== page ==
1916: James Connolly, socialist revolutionary 1941: Maurice Bavaud, who couldn’t get a shot off

1881: Not Billy the Kid

May 13th, 2008 Headsman

“You will be hanged by the neck, Billy, until you are dead, dead, dead!”

“You can go, Judge, to hell, hell, hell!”

We have no source for whether William Bonney’s reply to the judge who sentenced him to hang was vindicated by the Almighty. But the judge’s sentence, due to be executed this day, assuredly never came to pass: two weeks before, Billy the Kid effected the last of his famous escapes.

The exploits of this legendary gunfighter — and his legend rather exceeds his exploits — are exhaustively chronicled online. The Manhattan-born Kid, a pup of 21 at his death, was a gunfighter in the Lincoln County War, a fight between two frontier magnates. Billy counted himself among the Regulators, a deputized posse (so it claimed, by way of legality) that was the armed militia of a murdered rancher.

Billy’s winning way with the press after his capture helped endear him to popular imagination, even after he was condemned in Mesilla, New Mexico for ambushing a lawman.

Here’s how Emilio Estevez played the crime in Young Guns:

On April 28, in a building that still stands in Lincoln, New Mexico, Bonney got the drop on one of his guards and high-tailed it out of town.

Though spared the ignominy of the gallows, Billy the Kid would not long outlive his judicially appointed hour. Lincoln County sheriff Pat Garrett found and killed the fugitive a few months later.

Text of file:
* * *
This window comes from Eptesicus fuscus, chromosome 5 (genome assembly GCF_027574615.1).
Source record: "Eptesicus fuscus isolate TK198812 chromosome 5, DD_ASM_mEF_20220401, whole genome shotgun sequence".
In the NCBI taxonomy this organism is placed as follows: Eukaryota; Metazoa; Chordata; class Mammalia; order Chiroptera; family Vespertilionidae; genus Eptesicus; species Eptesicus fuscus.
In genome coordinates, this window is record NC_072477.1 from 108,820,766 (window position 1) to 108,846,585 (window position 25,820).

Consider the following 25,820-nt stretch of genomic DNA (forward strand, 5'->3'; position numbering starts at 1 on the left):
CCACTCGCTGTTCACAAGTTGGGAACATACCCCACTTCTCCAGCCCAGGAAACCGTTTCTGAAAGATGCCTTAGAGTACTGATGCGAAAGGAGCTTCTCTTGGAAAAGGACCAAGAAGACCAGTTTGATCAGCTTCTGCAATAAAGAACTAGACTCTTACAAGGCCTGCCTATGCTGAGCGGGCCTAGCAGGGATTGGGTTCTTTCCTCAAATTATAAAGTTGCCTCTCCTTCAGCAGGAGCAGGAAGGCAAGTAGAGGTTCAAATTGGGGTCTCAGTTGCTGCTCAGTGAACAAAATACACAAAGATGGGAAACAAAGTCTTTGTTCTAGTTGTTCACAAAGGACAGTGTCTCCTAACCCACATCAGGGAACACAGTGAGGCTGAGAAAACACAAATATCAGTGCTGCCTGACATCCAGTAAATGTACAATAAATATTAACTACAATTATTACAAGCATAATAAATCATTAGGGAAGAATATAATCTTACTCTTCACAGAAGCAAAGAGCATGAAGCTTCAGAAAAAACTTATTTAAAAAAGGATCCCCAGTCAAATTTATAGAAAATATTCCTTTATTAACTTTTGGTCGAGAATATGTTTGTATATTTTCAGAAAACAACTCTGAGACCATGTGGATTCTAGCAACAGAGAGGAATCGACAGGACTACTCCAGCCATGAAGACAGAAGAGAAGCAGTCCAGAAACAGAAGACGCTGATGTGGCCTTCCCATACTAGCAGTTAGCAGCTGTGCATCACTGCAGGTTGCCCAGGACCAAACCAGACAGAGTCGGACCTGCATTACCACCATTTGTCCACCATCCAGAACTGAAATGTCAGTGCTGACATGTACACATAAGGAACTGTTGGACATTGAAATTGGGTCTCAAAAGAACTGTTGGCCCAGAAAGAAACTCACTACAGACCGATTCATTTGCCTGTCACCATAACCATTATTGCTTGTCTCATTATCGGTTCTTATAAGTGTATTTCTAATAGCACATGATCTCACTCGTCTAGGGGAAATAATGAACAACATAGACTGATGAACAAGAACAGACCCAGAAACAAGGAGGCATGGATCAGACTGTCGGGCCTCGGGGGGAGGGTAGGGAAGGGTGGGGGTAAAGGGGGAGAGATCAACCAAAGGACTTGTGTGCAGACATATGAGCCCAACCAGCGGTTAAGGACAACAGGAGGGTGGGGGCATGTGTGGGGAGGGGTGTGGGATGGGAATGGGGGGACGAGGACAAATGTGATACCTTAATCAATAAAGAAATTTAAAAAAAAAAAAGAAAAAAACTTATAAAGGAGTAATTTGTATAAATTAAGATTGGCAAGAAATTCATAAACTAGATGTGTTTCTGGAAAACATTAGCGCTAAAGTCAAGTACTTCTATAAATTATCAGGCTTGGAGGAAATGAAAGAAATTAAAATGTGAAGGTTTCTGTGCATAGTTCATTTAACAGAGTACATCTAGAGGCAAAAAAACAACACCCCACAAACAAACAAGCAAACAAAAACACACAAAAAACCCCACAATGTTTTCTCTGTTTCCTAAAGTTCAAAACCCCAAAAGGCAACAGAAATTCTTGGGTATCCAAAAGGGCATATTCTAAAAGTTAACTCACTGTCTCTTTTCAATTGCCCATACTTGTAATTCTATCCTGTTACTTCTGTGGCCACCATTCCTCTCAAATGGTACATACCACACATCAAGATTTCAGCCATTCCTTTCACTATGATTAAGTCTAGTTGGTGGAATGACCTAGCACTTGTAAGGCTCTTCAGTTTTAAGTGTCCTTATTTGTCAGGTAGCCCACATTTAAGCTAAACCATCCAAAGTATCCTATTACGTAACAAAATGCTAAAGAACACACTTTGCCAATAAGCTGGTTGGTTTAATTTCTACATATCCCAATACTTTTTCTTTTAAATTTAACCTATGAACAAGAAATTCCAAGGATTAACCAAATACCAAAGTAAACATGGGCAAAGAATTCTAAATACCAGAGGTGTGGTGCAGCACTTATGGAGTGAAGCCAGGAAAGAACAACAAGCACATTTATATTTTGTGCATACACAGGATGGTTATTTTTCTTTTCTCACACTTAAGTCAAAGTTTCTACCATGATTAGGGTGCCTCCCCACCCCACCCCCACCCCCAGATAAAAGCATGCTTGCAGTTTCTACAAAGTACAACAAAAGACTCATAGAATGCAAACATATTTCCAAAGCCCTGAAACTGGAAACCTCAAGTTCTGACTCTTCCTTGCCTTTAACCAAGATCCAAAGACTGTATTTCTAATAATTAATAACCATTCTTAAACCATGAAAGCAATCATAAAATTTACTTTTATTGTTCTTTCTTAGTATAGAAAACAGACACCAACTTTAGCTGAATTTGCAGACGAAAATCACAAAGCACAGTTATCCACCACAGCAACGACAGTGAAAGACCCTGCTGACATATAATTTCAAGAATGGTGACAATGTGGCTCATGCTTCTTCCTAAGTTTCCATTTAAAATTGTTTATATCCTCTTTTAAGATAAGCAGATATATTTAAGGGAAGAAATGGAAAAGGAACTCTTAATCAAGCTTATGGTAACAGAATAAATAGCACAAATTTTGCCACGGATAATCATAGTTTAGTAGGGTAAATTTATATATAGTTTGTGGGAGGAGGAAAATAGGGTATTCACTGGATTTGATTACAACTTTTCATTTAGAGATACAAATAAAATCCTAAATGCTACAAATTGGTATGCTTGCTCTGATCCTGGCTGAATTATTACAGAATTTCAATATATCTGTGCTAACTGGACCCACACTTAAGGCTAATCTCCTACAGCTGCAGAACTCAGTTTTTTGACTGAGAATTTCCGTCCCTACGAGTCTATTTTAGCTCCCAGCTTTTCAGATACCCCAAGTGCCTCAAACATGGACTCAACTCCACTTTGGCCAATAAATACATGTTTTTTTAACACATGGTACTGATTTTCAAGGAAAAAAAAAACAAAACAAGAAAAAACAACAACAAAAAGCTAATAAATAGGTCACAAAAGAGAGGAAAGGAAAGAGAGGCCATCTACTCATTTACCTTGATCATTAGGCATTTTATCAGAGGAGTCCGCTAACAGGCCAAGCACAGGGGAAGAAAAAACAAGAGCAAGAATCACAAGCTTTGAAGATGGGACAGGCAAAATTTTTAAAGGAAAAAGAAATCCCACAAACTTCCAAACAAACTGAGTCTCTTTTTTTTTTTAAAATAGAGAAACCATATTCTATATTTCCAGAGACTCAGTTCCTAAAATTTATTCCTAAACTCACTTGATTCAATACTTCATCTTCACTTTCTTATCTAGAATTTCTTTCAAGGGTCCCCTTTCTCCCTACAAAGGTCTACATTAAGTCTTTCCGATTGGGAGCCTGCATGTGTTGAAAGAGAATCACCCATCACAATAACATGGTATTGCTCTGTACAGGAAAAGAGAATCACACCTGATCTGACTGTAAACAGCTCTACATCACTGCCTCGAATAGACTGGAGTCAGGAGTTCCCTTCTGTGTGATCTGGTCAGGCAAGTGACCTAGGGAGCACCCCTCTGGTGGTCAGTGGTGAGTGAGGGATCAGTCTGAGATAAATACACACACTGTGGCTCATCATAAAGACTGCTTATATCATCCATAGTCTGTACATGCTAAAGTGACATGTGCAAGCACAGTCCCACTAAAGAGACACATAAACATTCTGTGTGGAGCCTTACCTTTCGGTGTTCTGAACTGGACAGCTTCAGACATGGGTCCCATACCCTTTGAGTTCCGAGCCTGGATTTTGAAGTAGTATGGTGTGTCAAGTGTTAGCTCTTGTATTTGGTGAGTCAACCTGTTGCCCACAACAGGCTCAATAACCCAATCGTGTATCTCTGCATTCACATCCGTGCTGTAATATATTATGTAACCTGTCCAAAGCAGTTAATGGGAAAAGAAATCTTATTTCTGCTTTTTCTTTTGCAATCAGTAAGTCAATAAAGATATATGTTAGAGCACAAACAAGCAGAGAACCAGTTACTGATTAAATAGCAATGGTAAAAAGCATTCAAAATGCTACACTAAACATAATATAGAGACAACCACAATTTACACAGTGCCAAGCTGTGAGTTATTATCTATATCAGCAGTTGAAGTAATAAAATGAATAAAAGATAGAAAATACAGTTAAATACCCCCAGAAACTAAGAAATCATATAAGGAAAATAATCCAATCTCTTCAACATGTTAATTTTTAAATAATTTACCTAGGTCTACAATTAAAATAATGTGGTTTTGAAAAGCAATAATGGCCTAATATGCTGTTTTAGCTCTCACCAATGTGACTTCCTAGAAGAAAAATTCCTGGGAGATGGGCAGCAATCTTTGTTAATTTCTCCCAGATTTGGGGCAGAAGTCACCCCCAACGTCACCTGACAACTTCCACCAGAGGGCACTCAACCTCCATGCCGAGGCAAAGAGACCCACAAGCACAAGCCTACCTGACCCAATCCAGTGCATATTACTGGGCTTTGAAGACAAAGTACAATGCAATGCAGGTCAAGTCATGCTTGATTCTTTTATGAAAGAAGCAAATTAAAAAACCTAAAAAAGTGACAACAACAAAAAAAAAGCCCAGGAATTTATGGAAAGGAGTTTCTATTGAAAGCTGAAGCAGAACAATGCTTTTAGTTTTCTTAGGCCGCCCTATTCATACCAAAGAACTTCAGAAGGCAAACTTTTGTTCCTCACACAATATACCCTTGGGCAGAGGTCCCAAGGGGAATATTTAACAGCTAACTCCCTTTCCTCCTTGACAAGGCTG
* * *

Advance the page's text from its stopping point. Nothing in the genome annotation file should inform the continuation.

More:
Ironically, this transaction darkened the reputation of the successful officer of the law — the circumstances of the killing were ambiguous, and seem less than honorable to some — while helping valorize the young outlaw who by all rights should long since have been at the end of a rope. And for this, maybe Billy’s shade has stood Garrett’s a drink or two, because a shadowy and youthful disappearance from the scene helped catapult Billy into folklore that has long outlasted the forgotten Lincoln County War.

Billy the Kid — even the name evokes the American self-image with perfect pitch — has come to so fully embody the floating signifiers of the Wild West, of America in its adolescence, that around the same time Bob Dylan composed “Knockin’ on Heaven’s Door” for the clip above (the 1973 film Pat Garrett and Billy the Kid), Billy Joel took the gunslinger for an all-purpose western motif in “The Ballad of Billy the Kid”. Joel’s song’s describes a life that seems to be just what the listener thinks it ought to be while remaining factually untrue of its titular character in almost every particular, including, in his version, a picturesque death by hanging:

The ballad form of romanticized narrative poetry suits our elusive subject well. Skip music and cinema a generation ahead and we have Guns n’ Roses covering “Knockin’ on Heaven’s Door” and power balladeer par excellence Jon Bon Jovi climbing the charts with this signature hit from the Young Guns II soundtrack:

On this day..

Entry Filed under: 19th Century,Arts and Literature,Capital Punishment,Common Criminals,Crime,Cycle of Violence,Death Penalty,Escapes,Famous,Gallows Humor,Hanged,History,Infamous,Murder,New Mexico,Not Executed,Notable Participants,Outlaws,Popular Culture,Power,Public Executions,Soldiers,USA

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